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Hi guys, for some reason, we are going to do mob programming in Forth next week. Everyone seems excited to do so. Do you have any idea why would Forth be interesting for Clojure dev? I have just tried to hack in it for an hour. It is stateful, nothing is immutable, it seems to be very very low level and the whole concept of reusability is way different from any other functional language. What exactly is that attractive on Forth?


In the past, I have read Color Forth book. Twice. I bought the idea behind until today when I have finally tried to work in Forth. It is exactly the opposite of functional programming. Stack = state is everything. It is even worse than SQL database procedures. They at least have a schema. With Forth, you just have a bunch of data that can be basically anything and you have to somehow believe, you will end up with the right stack in the right time.


And also rearranging of stack seems so hacky to me. For the same reason I don’t like point-free programming in Haskell. Theoretically, you could rearrange anything into a weird mixture of (.) . (.)-ies. The same goes with Forth fith dups, swaps, overs, etc. but without any typing, variable naming, or anything in place.


Forth is a fascinating language but it isn't to everyone's taste.


If you want a modern take on Forth, look at

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There's an interesting hybrid of Clojure and Forth-like coding in Gershwin (unfortunately its doc site is no longer accessible). It uses an old fork of Clojure and hasn't been maintained for years but back when we were using that old version of Clojure, I actually converted some of our code at work to Gershwin to see how it worked. It's pretty cool.


The thing is - I thought Forth is fascinating. This is why I read Color Forth book twice. It was all until I have tried to work in it.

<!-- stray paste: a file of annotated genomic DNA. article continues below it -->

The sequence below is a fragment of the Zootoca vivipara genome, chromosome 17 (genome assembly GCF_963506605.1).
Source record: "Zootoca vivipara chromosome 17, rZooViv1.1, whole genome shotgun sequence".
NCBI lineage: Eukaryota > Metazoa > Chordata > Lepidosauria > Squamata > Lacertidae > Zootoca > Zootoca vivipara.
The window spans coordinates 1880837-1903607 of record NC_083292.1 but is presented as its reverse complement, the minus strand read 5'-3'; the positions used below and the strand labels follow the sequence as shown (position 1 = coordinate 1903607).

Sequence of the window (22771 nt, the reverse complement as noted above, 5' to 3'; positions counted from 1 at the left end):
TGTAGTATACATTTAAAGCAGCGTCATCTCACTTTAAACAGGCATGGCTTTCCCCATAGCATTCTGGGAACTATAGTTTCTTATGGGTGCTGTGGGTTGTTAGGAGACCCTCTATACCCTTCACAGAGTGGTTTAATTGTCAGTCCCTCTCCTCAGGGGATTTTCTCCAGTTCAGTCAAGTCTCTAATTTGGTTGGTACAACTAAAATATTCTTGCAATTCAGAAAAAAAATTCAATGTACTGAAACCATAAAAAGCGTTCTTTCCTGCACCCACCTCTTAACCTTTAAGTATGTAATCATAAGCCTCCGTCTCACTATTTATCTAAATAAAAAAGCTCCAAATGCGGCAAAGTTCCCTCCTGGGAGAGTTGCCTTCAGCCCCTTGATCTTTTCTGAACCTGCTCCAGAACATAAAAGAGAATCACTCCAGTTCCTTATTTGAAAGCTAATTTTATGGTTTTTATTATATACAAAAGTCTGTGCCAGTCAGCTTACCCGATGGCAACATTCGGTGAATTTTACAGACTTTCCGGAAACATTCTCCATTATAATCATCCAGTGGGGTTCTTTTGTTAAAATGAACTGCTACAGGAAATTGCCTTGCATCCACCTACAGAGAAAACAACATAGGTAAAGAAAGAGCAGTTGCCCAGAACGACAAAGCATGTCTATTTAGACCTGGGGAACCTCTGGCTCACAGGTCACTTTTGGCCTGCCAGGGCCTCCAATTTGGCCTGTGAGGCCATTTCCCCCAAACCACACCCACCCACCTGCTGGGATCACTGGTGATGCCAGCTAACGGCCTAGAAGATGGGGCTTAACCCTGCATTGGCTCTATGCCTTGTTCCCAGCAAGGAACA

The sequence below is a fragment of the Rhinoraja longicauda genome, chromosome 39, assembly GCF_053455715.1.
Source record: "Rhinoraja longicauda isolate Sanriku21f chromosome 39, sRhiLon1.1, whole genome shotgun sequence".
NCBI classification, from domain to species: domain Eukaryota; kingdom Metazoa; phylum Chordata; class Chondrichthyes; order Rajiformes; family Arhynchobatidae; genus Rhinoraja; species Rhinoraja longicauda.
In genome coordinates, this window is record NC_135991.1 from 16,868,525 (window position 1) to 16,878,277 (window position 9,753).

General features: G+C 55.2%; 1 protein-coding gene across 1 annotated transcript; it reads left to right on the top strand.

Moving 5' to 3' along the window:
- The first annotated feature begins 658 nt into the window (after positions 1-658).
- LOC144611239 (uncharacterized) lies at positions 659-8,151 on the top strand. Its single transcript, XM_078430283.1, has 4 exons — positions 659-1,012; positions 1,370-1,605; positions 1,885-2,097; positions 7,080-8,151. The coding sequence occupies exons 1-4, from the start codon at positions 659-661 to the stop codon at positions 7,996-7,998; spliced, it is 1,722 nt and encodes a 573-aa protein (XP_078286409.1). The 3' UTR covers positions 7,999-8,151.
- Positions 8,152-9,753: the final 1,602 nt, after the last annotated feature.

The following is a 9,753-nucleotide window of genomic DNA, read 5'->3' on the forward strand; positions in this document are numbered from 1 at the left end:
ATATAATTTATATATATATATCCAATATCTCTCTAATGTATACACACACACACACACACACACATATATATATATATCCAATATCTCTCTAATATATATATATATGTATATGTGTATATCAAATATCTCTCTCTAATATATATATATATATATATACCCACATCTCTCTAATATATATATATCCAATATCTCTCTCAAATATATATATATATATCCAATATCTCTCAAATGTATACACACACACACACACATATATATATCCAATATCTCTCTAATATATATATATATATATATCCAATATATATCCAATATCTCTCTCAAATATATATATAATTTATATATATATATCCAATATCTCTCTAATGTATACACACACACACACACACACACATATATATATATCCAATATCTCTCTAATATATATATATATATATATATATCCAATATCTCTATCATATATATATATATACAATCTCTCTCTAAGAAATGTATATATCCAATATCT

Now, it doesn’t seem practical to me at all.


Learning radically different languages can make you a better programmer (per Pragmatic Programmer advice) but you need to actually build stuff using it, not just read a book.


I know that learning absolutely different paradigm can make me a better programmer. This is why I learn about Forth, Prolog, APL & J, Datomic, lambda calculus, etc. But catching an “idea behind” from the book is different from using the thing. What if your experience from Macromedia with CF was more useful than my experience with Forth even when CF is more mainstream just because Forth is innovative, but also unnecessarily weird?


Before Clojure, I have tried working in Erlang and I have abandoned the language just because of its weirdness.


I only meant that you can't really internalize the concepts in a language without building something a bit more than a toy with it. And, yea, APL and Prolog would be other languages I'd recommend (I've built stuff in both).


Maybe it’s just me, but I somehow need to lower the cognitive load of the language. I need true to be true. I need a function to look like a function. So I can absorb new ideas in usable way.


Like I said, not to everyone's tastes. I love APL (but dislike J -- using ascii loses the elegance of APL), I love Prolog too -- and I had fun learning Erlang because it reminded me of Prolog so much.


I love APL - in theory. I have never tried to develop anything in it. Even when I have spent a lot of time thinking how to turn all my code into a mixture of comp-s, partial-s and how to treat values the same way as vectors and matrixes. But the thing is - is it really practical once you run into a real world scenario?


And the same goes for Forth. Building bottom up language seems attractive. It is similar promise one gets with Lisp languages. But in fact, I usually end up with 1-2 macros in the whole project.


And in fact, 1-2 macros are just syntactic sugar just because I don’t want to wrap my code in (fn …) for aesthetic reasons and lots of cases for macros are prevented by lazy collections or by reusing existing fns and macros.


I learned APL at an insurance company where it was in very heavy usage.


I originally learned Prolog at university but later worked at an actuarial company that did a lot of work in Prolog.


As for Forth in commercial usage: -- although it's hard to know how many of those companies still use Forth (or even still exist?).


I am sure there are lots of people working in Forth and they would speak happily about it. It is also the reason we do it - one of us was speaking about Forth so much we have decided to do a mob programming coding dojo in it. But as I am preparing for it, it doesn’t seem so good as my expectations.


Perhaps I liked it better because I'd used a reverse-polish programmable calculator at school and I used dc on Unix a lot...?

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